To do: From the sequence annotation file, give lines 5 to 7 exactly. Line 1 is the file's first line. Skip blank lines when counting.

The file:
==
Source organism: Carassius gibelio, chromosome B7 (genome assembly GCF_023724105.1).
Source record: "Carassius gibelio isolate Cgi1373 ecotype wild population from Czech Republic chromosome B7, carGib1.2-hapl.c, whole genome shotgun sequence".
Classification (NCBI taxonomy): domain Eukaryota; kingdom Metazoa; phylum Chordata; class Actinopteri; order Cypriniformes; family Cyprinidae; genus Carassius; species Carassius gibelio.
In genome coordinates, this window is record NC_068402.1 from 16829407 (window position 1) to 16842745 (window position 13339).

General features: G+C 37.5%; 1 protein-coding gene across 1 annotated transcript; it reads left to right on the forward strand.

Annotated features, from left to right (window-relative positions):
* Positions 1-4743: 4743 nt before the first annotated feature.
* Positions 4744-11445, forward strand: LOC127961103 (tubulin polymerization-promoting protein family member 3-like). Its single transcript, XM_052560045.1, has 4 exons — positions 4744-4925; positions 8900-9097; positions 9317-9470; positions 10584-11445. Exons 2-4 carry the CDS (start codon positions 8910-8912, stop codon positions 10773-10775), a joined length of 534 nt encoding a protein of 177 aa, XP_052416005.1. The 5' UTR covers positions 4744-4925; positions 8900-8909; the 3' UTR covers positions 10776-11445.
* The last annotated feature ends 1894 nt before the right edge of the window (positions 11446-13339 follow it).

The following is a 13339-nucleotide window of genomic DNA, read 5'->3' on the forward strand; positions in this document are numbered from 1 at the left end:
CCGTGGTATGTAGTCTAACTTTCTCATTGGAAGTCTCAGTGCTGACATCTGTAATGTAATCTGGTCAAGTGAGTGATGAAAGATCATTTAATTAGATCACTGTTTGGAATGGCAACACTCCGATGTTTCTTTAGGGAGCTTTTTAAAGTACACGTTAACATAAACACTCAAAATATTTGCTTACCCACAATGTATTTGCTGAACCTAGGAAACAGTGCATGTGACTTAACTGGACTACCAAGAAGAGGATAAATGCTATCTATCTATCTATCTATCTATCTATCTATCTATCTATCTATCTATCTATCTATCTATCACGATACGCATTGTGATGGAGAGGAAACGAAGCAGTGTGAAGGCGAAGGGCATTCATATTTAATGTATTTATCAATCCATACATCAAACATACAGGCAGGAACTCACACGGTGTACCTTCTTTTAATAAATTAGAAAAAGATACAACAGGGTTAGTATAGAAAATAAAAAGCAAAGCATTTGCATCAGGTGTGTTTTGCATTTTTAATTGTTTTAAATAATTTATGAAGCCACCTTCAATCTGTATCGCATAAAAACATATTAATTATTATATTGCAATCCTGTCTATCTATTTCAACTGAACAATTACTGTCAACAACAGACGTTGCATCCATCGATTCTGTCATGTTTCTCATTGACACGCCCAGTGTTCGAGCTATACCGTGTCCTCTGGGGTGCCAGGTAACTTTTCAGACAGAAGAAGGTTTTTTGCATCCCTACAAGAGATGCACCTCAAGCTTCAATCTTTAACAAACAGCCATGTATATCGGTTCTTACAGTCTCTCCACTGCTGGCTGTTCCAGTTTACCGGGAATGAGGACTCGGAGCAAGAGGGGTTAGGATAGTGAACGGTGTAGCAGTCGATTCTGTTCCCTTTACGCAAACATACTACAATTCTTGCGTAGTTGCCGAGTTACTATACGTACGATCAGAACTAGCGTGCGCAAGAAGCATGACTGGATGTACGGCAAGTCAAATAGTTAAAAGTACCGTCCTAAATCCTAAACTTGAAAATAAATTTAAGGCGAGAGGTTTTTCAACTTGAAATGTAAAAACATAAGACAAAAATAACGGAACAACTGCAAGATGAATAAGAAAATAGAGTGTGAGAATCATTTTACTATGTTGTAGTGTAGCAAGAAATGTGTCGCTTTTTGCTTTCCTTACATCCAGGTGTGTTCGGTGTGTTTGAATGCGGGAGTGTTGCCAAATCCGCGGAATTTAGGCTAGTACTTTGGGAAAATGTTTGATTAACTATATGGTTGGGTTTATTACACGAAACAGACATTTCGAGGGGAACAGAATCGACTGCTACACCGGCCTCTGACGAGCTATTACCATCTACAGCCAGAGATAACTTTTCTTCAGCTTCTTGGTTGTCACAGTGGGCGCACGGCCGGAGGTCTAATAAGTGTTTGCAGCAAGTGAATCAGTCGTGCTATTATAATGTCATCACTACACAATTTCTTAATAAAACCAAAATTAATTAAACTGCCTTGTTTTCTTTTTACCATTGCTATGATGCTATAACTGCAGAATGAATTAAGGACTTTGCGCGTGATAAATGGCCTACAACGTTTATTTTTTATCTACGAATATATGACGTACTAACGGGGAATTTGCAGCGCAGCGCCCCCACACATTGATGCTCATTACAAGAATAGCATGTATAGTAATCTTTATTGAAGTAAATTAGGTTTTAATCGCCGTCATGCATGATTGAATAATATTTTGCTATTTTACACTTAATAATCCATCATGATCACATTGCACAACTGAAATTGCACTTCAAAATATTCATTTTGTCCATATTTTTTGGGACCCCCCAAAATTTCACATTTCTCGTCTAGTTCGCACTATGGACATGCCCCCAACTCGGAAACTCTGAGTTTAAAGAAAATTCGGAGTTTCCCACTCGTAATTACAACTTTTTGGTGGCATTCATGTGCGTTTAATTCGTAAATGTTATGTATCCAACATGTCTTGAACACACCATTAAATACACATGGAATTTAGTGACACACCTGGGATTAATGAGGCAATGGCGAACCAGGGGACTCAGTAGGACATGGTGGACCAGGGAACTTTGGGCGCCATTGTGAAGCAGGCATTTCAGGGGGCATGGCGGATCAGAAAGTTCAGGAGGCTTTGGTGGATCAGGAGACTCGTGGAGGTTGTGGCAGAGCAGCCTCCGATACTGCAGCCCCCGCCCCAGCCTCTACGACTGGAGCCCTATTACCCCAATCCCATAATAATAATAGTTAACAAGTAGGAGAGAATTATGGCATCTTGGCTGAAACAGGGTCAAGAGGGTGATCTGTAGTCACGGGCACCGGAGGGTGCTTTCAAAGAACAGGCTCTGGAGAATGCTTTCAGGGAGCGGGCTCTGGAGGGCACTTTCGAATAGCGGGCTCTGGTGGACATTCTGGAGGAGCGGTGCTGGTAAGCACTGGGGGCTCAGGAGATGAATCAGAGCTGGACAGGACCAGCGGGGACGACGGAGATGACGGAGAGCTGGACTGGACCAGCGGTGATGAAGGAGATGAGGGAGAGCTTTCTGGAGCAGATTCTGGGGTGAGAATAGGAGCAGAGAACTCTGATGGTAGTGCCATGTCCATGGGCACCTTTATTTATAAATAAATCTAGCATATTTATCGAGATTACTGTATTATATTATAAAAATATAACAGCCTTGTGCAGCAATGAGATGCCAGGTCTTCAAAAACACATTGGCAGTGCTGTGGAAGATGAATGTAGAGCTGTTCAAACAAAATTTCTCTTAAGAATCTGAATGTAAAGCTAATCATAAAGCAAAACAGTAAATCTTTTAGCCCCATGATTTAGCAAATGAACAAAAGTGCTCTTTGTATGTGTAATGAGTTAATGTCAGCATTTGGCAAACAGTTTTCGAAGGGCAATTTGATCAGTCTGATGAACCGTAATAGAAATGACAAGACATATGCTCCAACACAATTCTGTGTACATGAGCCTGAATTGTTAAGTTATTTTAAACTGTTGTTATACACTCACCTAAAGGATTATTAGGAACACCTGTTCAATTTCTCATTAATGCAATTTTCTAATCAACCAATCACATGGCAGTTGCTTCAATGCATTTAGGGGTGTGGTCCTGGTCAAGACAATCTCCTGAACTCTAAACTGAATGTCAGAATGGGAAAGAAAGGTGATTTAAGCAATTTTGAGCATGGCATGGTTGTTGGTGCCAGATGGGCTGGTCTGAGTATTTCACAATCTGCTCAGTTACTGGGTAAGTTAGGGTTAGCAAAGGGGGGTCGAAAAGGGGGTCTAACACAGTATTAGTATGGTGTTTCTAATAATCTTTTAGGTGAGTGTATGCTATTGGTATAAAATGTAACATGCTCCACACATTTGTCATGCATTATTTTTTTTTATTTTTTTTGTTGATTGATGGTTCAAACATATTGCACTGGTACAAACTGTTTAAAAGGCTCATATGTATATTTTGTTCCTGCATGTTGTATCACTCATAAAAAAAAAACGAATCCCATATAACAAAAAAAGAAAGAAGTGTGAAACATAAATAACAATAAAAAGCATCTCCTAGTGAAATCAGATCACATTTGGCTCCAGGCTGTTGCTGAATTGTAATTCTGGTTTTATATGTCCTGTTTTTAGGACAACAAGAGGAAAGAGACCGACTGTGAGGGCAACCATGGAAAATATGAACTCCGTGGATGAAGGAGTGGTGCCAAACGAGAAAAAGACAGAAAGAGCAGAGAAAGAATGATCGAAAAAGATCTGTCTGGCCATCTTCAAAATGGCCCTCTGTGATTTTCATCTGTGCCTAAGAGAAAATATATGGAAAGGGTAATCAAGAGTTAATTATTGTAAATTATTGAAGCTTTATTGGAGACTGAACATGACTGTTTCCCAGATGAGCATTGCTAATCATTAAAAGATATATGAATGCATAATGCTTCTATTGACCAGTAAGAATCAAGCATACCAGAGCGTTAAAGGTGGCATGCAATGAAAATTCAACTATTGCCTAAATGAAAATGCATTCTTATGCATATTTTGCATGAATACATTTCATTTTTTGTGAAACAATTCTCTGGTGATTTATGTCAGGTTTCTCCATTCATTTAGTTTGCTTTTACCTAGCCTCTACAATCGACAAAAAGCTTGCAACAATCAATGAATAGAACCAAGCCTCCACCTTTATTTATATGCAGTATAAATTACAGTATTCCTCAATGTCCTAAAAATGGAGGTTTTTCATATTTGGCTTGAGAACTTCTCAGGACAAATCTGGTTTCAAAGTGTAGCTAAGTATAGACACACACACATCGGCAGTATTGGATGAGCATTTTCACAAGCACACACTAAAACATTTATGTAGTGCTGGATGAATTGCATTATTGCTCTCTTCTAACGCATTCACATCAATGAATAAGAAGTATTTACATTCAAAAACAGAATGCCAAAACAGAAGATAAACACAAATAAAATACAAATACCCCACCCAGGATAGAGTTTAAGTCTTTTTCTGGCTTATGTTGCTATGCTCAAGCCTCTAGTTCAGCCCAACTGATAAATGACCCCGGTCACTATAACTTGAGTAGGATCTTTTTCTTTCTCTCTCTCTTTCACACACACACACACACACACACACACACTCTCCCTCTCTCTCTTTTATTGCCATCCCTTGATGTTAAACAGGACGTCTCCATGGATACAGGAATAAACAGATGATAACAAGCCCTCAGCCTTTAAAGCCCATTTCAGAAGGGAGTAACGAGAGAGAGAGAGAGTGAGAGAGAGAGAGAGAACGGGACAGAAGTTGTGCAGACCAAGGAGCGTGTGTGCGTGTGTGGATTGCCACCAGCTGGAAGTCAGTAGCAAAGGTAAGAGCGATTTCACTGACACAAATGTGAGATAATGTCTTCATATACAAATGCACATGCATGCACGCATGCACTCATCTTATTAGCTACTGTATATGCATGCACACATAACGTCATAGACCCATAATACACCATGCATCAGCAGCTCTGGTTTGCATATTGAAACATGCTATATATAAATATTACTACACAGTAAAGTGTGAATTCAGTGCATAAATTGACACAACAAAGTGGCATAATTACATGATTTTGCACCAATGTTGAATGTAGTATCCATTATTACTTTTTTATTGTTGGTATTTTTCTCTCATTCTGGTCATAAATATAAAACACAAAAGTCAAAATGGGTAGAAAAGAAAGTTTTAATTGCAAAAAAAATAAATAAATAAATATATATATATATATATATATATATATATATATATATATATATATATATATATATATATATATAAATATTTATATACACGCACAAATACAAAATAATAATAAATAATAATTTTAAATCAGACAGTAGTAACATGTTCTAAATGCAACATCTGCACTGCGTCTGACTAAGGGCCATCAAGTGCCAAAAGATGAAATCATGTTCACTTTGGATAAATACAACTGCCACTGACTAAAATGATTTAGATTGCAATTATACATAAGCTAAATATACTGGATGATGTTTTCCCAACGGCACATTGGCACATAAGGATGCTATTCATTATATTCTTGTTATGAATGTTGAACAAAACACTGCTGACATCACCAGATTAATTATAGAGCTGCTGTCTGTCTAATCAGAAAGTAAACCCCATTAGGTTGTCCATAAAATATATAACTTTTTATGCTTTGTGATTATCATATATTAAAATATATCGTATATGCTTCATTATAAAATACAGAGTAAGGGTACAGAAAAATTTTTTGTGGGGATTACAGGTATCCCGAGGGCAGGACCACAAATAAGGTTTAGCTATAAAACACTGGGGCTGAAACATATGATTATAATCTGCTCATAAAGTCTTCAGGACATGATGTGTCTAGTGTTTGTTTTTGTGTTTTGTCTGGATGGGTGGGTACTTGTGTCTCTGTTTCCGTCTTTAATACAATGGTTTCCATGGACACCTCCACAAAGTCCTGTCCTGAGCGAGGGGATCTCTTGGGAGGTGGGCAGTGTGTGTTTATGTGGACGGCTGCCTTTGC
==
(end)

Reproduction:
General features: G+C 37.5%; 1 protein-coding gene across 1 annotated transcript; it reads left to right on the forward strand.

Annotated features, from left to right (window-relative positions):
* Positions 1-4743: 4743 nt before the first annotated feature.